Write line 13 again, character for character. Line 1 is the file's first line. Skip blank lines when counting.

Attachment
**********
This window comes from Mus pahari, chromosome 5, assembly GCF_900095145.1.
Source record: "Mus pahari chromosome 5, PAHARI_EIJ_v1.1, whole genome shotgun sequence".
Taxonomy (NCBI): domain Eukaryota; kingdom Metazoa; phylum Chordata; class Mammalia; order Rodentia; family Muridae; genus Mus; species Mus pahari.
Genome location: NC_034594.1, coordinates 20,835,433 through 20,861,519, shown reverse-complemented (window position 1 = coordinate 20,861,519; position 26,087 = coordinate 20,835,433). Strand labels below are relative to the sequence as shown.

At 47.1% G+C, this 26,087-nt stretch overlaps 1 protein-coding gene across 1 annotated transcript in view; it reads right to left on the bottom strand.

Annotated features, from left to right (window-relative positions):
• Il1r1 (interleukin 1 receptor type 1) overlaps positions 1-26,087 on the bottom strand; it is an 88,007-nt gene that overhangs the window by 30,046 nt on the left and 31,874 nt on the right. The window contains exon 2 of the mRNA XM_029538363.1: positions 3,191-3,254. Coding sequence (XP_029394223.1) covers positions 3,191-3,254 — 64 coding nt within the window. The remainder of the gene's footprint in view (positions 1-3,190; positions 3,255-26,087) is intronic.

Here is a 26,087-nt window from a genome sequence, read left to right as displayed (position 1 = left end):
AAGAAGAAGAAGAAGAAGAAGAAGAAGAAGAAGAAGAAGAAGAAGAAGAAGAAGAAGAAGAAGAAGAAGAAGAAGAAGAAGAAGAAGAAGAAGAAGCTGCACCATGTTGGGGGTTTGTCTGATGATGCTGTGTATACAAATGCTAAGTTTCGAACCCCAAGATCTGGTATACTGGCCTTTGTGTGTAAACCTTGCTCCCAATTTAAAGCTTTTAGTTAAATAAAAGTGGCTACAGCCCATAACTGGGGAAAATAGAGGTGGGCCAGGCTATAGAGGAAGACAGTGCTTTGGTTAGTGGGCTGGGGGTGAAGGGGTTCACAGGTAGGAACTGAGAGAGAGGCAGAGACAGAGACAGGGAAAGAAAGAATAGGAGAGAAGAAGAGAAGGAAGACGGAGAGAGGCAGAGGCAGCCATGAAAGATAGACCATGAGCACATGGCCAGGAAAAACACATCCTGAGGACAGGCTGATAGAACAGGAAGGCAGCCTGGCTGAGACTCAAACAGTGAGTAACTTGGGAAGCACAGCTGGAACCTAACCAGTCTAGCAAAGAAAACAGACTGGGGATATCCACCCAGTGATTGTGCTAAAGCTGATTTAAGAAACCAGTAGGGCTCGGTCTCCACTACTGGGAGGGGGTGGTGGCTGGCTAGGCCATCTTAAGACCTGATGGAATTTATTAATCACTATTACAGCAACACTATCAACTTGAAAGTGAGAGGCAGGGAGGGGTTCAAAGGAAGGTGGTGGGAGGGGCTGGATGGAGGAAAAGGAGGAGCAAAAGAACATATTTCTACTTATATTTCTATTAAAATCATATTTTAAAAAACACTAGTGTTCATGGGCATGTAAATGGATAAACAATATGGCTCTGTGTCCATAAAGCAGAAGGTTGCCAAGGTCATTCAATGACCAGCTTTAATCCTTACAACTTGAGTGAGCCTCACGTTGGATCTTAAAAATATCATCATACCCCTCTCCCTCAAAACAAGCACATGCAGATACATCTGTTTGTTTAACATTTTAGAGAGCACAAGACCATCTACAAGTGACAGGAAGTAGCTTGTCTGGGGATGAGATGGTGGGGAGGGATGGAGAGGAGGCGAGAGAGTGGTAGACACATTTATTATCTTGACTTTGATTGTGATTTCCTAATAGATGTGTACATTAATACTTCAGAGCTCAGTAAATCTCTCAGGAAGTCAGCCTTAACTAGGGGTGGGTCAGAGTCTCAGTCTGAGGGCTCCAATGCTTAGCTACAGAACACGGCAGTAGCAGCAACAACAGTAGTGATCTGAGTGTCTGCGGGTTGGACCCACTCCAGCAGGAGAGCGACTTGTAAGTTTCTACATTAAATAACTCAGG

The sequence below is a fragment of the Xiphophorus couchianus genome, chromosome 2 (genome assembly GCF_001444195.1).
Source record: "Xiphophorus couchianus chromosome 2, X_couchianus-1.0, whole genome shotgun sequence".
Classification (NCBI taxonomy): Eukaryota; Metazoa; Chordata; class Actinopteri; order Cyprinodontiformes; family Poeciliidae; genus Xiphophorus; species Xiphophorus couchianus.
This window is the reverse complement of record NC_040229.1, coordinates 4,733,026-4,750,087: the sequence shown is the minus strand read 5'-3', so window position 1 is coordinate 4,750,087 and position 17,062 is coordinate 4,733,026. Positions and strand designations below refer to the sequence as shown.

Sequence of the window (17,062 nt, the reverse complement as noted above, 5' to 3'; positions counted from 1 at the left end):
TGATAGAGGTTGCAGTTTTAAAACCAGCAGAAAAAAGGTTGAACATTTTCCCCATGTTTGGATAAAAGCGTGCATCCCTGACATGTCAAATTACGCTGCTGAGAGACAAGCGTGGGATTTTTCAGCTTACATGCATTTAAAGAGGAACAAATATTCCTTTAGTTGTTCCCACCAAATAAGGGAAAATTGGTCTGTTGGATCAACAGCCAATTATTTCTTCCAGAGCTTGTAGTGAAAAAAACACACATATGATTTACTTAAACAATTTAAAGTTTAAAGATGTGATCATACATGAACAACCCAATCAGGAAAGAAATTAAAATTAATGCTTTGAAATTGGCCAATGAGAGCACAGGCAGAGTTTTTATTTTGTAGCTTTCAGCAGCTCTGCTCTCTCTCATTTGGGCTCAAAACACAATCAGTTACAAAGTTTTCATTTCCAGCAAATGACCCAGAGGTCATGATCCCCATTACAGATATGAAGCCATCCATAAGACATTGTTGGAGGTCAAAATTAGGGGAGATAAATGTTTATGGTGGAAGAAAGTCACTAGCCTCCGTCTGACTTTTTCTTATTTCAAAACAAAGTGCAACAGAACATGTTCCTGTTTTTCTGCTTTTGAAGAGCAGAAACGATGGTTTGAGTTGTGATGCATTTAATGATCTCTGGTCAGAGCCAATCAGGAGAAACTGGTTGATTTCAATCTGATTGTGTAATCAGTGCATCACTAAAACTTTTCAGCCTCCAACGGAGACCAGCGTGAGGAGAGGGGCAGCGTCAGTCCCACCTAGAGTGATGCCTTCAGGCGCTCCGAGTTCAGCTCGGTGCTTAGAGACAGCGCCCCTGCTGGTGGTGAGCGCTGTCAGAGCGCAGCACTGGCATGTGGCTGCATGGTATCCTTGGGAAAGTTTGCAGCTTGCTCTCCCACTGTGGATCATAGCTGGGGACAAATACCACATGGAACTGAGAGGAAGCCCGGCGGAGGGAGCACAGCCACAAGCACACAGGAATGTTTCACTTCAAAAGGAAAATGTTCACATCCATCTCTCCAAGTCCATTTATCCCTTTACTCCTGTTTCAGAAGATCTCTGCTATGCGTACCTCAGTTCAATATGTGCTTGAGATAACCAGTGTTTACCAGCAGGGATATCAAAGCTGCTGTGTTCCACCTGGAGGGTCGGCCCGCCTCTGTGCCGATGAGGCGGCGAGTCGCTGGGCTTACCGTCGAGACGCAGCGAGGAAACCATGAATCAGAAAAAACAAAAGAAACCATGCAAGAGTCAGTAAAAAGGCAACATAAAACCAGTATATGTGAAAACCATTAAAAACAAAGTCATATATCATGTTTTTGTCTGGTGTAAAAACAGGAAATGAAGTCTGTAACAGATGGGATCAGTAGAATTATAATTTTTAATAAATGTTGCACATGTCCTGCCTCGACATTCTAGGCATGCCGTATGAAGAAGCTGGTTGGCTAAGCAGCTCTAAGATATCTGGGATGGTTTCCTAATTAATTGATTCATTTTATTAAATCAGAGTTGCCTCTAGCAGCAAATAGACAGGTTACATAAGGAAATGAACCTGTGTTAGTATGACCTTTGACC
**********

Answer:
This window is the reverse complement of record NC_040229.1, coordinates 4,733,026-4,750,087: the sequence shown is the minus strand read 5'-3', so window position 1 is coordinate 4,750,087 and position 17,062 is coordinate 4,733,026. Positions and strand designations below refer to the sequence as shown.